Indianapolis Bankruptcy

ChalkboardscaledThe general public commonly pictures those who need to file bankruptcy as homeless, penniless, or as those who have been reckless with their finances. Nothing could be further from the truth. At Halcomb Singler we find that most people who need to file for bankruptcy have jobs, a home, and vehicles. These people have typically just fallen behind on bills due to an injury, illness, job loss, or divorce. People who file bankruptcy often feel ashamed and guilty about their inability to repay their debts and have often done everything they can think of in order to repay their creditors. Unfortunately, sometimes there is just not enough money available after paying for housing, food, medical necessities, and transportation to pay creditors. When those creditors start calling, filing lawsuits, garnishing wages or commencing foreclosure lawsuits is when people typically start to research bankruptcy options.

Attorney Erika Singler takes pride in taking the stress of financial problems off of the shoulders of her clients. Erika experienced first-hand the stress and anxiety that debt issues caused in her household as a child as well as the failure of a family-owned business that resulted in one of her parents filing for bankruptcy protection. This experience has given Erika an understanding of the complex emotions that each person must go through in order to determine that he or she may need to look into filing bankruptcy.

At Halcomb Singler, LLP, we believe whether or not to file bankruptcy should be looked at more from a business standpoint. The fact is that if people are in a position to pay their bills they are not looking into bankruptcy. Bankruptcy is there for those with good intentions who took on debt with every expectation that they would repay the debt in full. In many situations people who choose to file bankruptcy are making a choice between filing bankruptcy and losing 25% of their take home pay to a garnishment which would not leave them with enough money to make their mortgage payment. In other cases people decide to file bankruptcy in order to have more time to bring their mortgage payments current so that they do not lose a house to foreclosure.

LawBooksscaledThe United States, through 11 U.S.C.28, developed a bankruptcy code. This federal code (along with some other federal codes, federal rules and state exemptions) allows individuals and married couples to file for bankruptcy in an attempt to either reorganize or eliminate their debts. The bankruptcy code does not set forth any minimum amount of debt that any individual or couple must have in order to file bankruptcy. Similarly, the bankruptcy code does not limit the income of any individual or couple that would preclude them from filing bankruptcy. There are many different Chapters of Bankruptcy including 7, 9, 11, 12 and 13. However, most individuals file either Chapter 7 or Chapter 13 Bankruptcy. At the most basic level Chapter 7 and Chapter 13 Bankruptcy are different because in Chapter 13 Bankruptcy the bankruptcy debtor repays all or a portion of their debt through monthly payments over 36 to 60 months and in Chapter 7 bankruptcy a debtor will typically not repay any of his or her debt.

While many people believe they will lose all of their assets if they file bankruptcy, this is completely untrue. Currently in Indiana, a single debtor is able to exempt (or keep) $350.00 in cash, $9,350.00 in personal property, and $17,600.00 in equity in a home, and an almost unlimited amount in tax-deferred retirement on the date of the filing of an Indiana bankruptcy. In the event a couple needs to file bankruptcy jointly because they both owe debts the exemptions are increased to $700.00 for cash, $18,700.00 for personal property and $35,200.00 for home equity. What this means to most Indianapolis individuals who need to file bankruptcy is that they likely will not lose any of their “stuff” if they file bankruptcy. In fact, it is rare that an individual loses any property that he or she did not intend to give back to the bank, such as a home or a car.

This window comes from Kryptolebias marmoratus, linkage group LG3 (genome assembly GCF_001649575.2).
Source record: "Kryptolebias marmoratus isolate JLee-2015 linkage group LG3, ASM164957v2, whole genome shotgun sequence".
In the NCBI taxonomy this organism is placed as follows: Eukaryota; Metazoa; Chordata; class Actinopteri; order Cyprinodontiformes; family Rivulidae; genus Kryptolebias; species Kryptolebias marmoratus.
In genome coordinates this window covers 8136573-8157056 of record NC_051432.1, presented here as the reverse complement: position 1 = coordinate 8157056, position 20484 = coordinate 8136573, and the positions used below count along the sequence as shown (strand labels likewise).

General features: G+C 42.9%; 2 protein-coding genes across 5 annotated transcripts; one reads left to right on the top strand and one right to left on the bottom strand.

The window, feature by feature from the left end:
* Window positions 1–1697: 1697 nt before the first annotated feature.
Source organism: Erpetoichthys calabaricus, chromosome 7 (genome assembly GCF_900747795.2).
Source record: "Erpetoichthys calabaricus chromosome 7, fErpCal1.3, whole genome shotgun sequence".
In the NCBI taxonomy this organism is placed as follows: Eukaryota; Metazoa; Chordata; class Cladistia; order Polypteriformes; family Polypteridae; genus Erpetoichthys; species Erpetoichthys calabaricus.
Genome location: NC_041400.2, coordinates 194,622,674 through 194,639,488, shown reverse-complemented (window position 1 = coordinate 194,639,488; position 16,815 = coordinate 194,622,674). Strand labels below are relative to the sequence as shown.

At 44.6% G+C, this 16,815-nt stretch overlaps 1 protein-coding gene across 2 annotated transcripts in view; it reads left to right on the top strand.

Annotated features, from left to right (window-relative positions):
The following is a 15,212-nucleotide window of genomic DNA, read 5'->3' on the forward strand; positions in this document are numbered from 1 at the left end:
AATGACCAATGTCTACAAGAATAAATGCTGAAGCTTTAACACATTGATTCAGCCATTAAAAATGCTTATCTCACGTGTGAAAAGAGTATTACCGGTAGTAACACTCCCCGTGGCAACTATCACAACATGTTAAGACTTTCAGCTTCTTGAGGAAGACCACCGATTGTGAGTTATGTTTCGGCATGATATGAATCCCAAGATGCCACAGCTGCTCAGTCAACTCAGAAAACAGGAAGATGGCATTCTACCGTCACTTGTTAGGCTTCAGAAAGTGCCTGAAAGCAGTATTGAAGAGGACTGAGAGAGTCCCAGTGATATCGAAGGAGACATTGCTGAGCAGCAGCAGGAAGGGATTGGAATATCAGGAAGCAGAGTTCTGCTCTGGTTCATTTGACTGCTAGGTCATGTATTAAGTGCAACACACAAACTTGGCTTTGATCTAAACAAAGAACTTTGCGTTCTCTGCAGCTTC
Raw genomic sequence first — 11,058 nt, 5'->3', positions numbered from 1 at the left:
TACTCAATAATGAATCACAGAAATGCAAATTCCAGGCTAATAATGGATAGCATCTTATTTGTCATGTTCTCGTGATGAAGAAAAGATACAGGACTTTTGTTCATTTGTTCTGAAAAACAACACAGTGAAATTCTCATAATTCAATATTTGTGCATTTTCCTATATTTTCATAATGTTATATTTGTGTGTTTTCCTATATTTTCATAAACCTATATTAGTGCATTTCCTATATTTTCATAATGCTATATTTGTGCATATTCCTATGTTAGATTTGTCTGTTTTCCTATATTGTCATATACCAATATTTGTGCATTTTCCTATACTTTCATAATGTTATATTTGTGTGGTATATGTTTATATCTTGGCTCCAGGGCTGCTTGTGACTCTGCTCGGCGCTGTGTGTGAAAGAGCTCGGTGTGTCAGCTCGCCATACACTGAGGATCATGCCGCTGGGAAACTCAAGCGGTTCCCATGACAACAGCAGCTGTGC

Bankruptcy can be a great tool because it can offer protection from creditors, who can be very aggressive in attempting to collect their debts. Specifically, Bankruptcy can:

  • Stop Lawsuits that have been filed
  • Prevent or stop current garnishments
  • Delay or stop mortgage foreclosures/sheriff sales
  • Prevent Car Repossession
  • Delay Student Loan Repayment
  • Eliminate Credit Card, Medical Debt and Personal Loans
  • Eliminate or Manage Income Tax Debt

paper-weightHowever, bankruptcy is not the correct course of action for everyone. Every person is different and every person struggling with debt is facing a different situation. Even though people are entitled to file bankruptcy, it is not always a good tool for every debt situation. At Halcomb Singler we will advise you if we do not believe bankruptcy is your best option.

Often fear or embarrassment will cause an individual or couple to delay in seeking legal advice, which will result in judgments or garnishment. At Halcomb Singler, LLP, we offer a free initial case evaluation with an experienced bankruptcy attorney who may recommend bankruptcy, debt settlement or some other option. It is common for people to leave their initial consultation feeling relieved because they now have a plan of action, regardless of whether it involves bankruptcy.  Please feel free to contact our office if you are struggling with debt so that together we can formulate a financial plan forward.

Contact Halcomb Singler, LLP, at (317) 575-8222 to set up a consultation with a bankruptcy attorney or click here to contact Halcomb Singler, LLP.

*Halcomb Singler, LLP, is a debt relief agency. We help people file for bankruptcy relief under the bankruptcy code.

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